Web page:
To perform the steps that are demonstrated in this guide, you need to prepare the following components:
- A properly-configured openSUSE system. Learn more about installing openSUSE.
- Access to a non-root user with sudo privilege.
Google Chrome on OpenSUSE
Chrome is currently the most popular cross-platform web browser by Google. Most of Chrome’s source code comes from Chromium, an open-source project. However, Chrome is licensed as proprietary freeware. It’s available for all major platforms including Windows, Linux, macOS, and others.
For openSUSE, Google offers a dedicated repo for an easier management of Chrome installations. The repo is compatible with both openSUSE Leap and Tumbleweed. However, it’s possible to manually install Chrome from the official RPM package.
Installing Chrome from the Chrome Repo
This is the recommended way of installing and managing the Chrome installations on openSUSE.
First, make sure that openSUSE is update-to-date:
Importing the GPG Key of the Chrome Repo
GPG is a complete and free implementation of the OpenPGP standard. It can encrypt the data transmission between parties. It can also be used to verify the origin of the data.
For any repo, zypper looks for the associated public GPG key to verify the downloaded files. To verify the downloaded files from the Chrome repo, we need to add its public key to the keyring:
Adding the Chrome Repo
Add the Chrome repo using the following command:
Once the repo is added, refresh the zypper repo cache using the following command:
If the operation is successful, it should appear on the list of repos:
Installing Google Chrome
There are three branches of Chrome that are available from the official repo:
- stable: google-chrome-stable
- beta: google-chrome-beta
- unstable: google-chrome-unstable
For most users, the stable release is recommended. The beta and unstable branches are intended for advanced users and developers for testing and debugging purposes.
To install Chrome, use the following command:
All three branches can be installed and utilized simultaneously. But this method is not recommended unless you need to.
A shortcut for Chrome should be automatically added to the menu of the desktop environment. Alternatively, we can launch Chrome from the command line:
To uninstall Chrome, run the appropriate command(s):
To remove all the Chrome installations at once, use the following command instead:
Installing Chrome as Flatpak
To install any flatpak, we need the Flatpak tool first. It’s available from the default package repos for both openSUSE Leap and Tumbleweed:
Next, enable the Flathub repo:
Installing Chrome Flatpak
The system is now ready to download and install the flatpak packages. To install the Chrome flatpak, run the following command:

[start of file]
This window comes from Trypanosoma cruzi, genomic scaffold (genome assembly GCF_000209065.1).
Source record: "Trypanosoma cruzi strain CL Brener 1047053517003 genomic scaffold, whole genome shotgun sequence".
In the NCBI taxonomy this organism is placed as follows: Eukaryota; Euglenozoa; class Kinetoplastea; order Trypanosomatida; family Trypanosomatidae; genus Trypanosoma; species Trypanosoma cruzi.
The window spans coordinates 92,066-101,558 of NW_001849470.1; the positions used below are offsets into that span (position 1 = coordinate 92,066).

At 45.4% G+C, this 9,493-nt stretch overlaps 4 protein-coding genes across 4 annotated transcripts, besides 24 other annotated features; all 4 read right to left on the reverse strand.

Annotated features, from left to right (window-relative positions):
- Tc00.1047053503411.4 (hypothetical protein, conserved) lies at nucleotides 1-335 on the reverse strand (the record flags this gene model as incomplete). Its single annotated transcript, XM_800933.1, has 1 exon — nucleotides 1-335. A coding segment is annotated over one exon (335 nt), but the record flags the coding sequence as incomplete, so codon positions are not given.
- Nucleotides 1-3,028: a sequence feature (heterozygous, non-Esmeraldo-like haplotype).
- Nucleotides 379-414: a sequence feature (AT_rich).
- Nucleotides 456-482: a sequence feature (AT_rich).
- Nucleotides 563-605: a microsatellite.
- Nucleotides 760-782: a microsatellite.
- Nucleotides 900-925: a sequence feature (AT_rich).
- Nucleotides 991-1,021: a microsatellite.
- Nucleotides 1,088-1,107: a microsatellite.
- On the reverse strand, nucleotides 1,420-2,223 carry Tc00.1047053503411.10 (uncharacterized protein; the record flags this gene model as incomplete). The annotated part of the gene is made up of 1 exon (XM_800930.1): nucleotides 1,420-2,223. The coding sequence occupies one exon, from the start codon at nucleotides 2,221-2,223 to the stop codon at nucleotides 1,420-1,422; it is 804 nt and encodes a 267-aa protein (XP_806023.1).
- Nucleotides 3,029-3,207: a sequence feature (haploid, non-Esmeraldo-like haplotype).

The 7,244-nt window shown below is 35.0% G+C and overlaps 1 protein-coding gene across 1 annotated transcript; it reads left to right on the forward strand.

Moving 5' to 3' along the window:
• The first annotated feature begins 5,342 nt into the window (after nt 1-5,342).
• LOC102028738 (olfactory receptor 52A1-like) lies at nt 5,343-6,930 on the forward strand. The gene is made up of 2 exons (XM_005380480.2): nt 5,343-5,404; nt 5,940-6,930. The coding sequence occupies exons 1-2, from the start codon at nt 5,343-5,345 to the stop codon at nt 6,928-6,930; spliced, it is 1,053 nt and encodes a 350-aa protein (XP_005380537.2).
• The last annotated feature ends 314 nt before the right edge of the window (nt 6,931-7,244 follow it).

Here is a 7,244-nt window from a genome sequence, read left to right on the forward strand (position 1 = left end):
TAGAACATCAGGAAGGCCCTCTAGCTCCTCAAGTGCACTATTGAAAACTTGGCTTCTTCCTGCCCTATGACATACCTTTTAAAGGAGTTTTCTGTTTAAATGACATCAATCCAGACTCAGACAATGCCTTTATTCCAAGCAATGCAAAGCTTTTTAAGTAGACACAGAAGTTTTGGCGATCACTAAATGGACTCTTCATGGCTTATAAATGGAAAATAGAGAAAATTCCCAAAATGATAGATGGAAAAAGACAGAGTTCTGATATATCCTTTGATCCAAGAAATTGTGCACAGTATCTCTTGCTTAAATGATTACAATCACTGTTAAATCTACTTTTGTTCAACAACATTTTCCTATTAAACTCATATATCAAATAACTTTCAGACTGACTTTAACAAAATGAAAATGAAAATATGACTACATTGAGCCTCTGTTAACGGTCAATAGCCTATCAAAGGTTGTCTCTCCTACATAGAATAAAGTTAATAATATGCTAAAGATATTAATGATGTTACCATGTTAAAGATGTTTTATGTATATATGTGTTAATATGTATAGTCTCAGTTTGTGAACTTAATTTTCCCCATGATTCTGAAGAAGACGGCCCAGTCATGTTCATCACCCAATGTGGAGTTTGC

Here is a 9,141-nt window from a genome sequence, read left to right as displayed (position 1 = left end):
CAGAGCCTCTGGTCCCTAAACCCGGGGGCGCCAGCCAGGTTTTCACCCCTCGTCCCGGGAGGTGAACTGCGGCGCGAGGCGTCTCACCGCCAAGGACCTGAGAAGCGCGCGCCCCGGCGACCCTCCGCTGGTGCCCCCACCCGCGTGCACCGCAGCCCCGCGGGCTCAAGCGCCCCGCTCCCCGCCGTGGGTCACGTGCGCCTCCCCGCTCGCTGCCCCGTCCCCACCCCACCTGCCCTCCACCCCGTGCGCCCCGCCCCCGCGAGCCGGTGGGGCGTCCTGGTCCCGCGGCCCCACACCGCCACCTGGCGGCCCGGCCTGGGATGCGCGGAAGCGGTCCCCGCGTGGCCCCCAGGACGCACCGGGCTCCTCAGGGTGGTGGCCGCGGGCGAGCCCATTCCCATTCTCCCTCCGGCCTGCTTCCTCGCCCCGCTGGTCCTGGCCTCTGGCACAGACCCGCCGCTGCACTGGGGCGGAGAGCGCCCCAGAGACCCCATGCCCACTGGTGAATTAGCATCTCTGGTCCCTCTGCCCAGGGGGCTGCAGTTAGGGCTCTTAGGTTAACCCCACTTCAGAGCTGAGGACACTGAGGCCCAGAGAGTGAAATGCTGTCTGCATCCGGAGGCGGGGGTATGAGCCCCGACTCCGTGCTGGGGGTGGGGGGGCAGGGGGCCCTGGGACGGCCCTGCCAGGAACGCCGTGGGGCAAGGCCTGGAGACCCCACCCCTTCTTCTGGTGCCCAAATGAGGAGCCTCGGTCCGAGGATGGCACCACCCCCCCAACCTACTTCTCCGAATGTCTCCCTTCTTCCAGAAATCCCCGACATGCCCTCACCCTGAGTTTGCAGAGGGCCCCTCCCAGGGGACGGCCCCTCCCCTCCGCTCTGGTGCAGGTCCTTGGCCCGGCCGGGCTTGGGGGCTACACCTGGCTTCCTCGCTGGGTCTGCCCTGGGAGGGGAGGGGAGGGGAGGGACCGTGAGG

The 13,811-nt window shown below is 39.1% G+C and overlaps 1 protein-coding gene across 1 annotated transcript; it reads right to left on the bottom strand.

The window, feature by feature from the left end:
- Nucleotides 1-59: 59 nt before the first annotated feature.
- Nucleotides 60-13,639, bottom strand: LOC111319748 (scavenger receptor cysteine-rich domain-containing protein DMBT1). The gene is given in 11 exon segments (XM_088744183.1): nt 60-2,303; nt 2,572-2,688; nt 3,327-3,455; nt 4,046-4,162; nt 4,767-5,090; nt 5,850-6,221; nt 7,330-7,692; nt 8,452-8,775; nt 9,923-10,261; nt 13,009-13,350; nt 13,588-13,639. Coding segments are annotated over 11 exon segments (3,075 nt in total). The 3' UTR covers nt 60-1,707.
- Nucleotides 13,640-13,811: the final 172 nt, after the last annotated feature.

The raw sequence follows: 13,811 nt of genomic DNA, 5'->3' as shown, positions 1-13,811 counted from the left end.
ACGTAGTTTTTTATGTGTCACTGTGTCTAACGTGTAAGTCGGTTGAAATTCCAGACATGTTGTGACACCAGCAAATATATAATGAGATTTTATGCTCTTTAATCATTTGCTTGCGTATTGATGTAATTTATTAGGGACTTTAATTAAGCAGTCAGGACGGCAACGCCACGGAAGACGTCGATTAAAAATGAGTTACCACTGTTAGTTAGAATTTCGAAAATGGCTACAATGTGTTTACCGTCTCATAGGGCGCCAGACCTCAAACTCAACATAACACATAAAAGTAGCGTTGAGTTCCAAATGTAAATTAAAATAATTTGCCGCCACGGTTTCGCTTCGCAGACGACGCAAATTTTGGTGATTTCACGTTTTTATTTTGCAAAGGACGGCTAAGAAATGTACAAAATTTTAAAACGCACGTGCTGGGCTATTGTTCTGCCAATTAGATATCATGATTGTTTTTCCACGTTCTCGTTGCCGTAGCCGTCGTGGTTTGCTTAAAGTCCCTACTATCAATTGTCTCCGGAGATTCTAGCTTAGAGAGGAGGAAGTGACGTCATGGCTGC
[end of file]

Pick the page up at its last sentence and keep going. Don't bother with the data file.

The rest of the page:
Uninstalling Chrome Flatpak
The following command uninstalls the Chrome flatpak from the system:
To uninstall Chrome with all its user data, use the following command instead:
The Chromium Browser
The Chromium browser is an open-source alternative to Chrome. It’s built directly from the source code with no proprietary components. Because of the licensing flexibility, most Linux distros (including openSUSE) offer prebuilt Chrome binaries.
Installing Chromium from the OpenSUSE Repo
Installing the Chromium Browser
The Chromium browser is directly available from the default openSUSE package repos:
To install the browser, run the following command:
It should appear on the apps menu. Alternatively, use the following command to launch the browser:
Uninstalling the Chromium Browser
To uninstall the Chromium browser, use the following command:
Installing Chromium as Flatpak
Similar to Chrome, Chromium is also available as a flatpak. To install, run the following command:
To uninstall, use the following command:
To uninstall and remove the user data, use this command instead:
Other Chromium-Based Browsers
Besides Chrome, there are various other Chromium-based browsers, each offering different feature sets. Some are geared towards privacy, some offers various additional features, and so on. Here’s a short list of other Chromium-based browsers that you can try out:
- Brave: A feature-rich browser with a focus on privacy.
- ungoogled-chromium: A Chromium fork with numerous tweaks to improve privacy.
- Colibri: A simple, fast, and efficient browser without tabs.
We explored the various ways of installing Google Chrome on openSUSE. The methods described are applicable to openSUSE Leap and Tumbleweed. We also demonstrated how to install and manage Chromium, the open-source alternative to Chrome.